The vulgarian is at the gate. Flee him now.
Donald Trump should drop out of the race for president. That should go without saying. And every Republican Party leader or elected official who has a shred of self-respect should drop him cold. We question the moral fiber of anyone who does not. There should be no more temporizing, no more denying that Trump’s election would be a shame on our country.
Trump has behaved horribly throughout this presidential race, forcing his apologists to go through contortions to defend him. But after Friday’s revelation of what he said about women 11 years ago — describing sexual assault as a benefit of being a “star” — there can be no more pretending or looking away. If Trump’s campaign is not dead in the water now, there is something wrong not only with him, but with our country.
We might normally consider the kind of crude things Trump said on a hot mic in 2005 to be unsuitable to repeat in a family publication, but it’s necessary to do so this time. There is no other way to convey the full offensiveness.
In three minutes of banter with Billy Bush of “Access Hollywood,” Trump described how he once pursued a married woman and “moved on her like a bitch, but I couldn’t get there.”
And he said: “You know I’m automatically attracted to beautiful — I just start kissing them. It’s like a magnet. Just kiss. I don’t even wait.”
And he said: “And when you’re a star they let you do it. You can do anything.”
And he said: “Grab them by the p—. You can do anything.”
Late on Friday, hours after the Washington Post reported the “Access Hollywood” recording, Trump released a video in which he offered an insincere and defiant five-year-old boy’s version of an apology. He dismissed the lewd talk as “locker room banter” and quickly pivoted to accusing Hillary and Bill Clinton of saying and doing much worse.
Two questions for our male readers: Have you ever heard another man in a locker room speak so crudely and misogynistically about women? Actually, possibly yes. But would you want such a man to be president of the United States?
Trump has had a “woman problem” forever. He has called them “pigs” and “disgusting” and “stupid.” He has suggested that women who experience workplace sexual harassment should just “look for another place to work.” He interrupted Hillary Clinton 51 times in 90 minutes in the first presidential debate.
He mocked a Miss Universe as “an eating machine.” He said nobody would vote for businesswoman Carly Fiorina for president “because of her face.” He said Fox News personality Megyn Kelly had “blood coming out of her wherever.”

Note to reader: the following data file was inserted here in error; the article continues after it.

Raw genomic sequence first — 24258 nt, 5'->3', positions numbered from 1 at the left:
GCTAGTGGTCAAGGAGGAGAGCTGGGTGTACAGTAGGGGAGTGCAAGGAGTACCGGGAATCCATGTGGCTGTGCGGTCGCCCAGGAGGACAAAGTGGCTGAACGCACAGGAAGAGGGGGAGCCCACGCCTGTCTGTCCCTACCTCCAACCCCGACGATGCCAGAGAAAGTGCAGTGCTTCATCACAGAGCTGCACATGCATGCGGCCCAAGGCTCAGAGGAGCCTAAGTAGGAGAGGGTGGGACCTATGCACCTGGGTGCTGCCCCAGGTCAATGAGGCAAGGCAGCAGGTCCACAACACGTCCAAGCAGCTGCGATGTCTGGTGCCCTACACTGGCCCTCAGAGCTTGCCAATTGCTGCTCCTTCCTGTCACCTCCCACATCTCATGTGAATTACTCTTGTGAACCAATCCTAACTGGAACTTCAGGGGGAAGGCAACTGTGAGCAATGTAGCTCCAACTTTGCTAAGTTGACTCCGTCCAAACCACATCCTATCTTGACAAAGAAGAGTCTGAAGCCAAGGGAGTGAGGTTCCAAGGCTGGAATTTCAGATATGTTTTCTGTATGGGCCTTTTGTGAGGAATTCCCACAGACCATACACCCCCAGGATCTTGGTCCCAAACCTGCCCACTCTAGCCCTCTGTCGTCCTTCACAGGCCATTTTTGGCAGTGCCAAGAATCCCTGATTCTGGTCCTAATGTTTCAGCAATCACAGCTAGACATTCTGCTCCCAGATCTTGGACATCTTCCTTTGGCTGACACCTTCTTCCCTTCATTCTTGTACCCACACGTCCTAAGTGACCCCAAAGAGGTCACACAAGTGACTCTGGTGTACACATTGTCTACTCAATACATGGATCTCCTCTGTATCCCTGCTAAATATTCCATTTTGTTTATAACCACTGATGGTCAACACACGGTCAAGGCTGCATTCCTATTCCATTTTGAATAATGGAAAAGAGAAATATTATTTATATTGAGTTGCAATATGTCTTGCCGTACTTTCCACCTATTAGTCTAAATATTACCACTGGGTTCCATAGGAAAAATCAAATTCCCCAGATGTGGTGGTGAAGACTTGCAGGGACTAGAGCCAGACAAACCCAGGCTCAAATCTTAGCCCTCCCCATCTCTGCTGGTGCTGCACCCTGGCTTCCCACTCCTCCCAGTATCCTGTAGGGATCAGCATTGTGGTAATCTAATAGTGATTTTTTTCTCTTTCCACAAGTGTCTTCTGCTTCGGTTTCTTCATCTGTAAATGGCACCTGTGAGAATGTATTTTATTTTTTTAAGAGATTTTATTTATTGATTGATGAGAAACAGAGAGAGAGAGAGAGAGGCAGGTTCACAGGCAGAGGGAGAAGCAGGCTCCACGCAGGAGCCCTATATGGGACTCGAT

And now, we learn, he believes he has license as a “star” to grope women at will.
There is no redeeming Donald Trump. He is a lost cause. The only question is whether there is redemption for the political party that so irresponsibly put him up for president.
Speaker Paul Ryan doesn’t get it. He said Friday he was “sickened” by Trump’s comments, but he did not withdraw his support. On the contrary, he said this might all be an unfortunate misunderstanding. Trump, he said, should “demonstrate to the country that he has greater respect for women than this clip suggests.”
That would be impossible, and Ryan knows it. Trump does not have greater respect for women than this clip suggests.
Senate Majority Leader Mitch McConnell doesn’t get it either. He called Trump’s comments “repugnant” and demanded he apologize to women. But he didn’t even hint that he might back off his endorsement.
Trump is a political goner, or so we hope. The stakes for our nation are so high. The only responsible course for every Republican leader and elected official now is to withdraw their support, or the GOP as a national party will be a goner, too.
Ryan and McConnell would be doing their party a service in the long run — and a service to the nation immediately — by following the example of a growing number of other Republicans, including Rep. Rodney Davis of Illinois and Rep. Jason Chaffetz of Utah, who have withdraw their endorsements of Trump this weekend.
“I’m out,” Chaffetz told Utah’s Fox 13 News. “I can no longer in good conscience endorse this person for president. It is some of the most abhorrent and offensive comments that you can possibly imagine.”
Once again, Trump is out to slash and burn. That is what he does best. Far from feeling contrite, he is promising to bring it on. “See you at the debate on Sunday,” he said at the end of his empty apology.
Yes, we’ll see him at the debate. The shaming of our country continues.
Follow the Editorial Board on Twitter: @csteditorials
Send letters to firstname.lastname@example.org